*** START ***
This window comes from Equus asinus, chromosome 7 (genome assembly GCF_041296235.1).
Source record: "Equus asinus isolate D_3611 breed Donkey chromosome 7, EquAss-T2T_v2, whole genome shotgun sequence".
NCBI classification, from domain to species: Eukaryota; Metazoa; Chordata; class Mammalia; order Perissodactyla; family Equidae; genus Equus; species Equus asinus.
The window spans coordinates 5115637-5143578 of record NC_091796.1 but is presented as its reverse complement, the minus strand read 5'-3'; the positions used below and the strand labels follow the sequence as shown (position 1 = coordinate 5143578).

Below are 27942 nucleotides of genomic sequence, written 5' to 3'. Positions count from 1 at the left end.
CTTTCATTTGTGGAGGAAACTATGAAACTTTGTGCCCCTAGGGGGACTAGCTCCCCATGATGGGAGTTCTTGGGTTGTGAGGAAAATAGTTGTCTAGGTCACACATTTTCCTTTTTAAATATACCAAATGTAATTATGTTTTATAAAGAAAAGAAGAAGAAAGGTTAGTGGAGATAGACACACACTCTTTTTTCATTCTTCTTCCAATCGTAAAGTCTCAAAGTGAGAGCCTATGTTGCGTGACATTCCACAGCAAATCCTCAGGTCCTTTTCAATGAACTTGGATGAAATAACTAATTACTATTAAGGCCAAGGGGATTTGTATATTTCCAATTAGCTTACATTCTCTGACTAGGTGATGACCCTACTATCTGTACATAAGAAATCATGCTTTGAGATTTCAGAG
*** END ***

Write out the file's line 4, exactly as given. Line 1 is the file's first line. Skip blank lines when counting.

The window spans coordinates 5115637-5143578 of record NC_091796.1 but is presented as its reverse complement, the minus strand read 5'-3'; the positions used below and the strand labels follow the sequence as shown (position 1 = coordinate 5143578).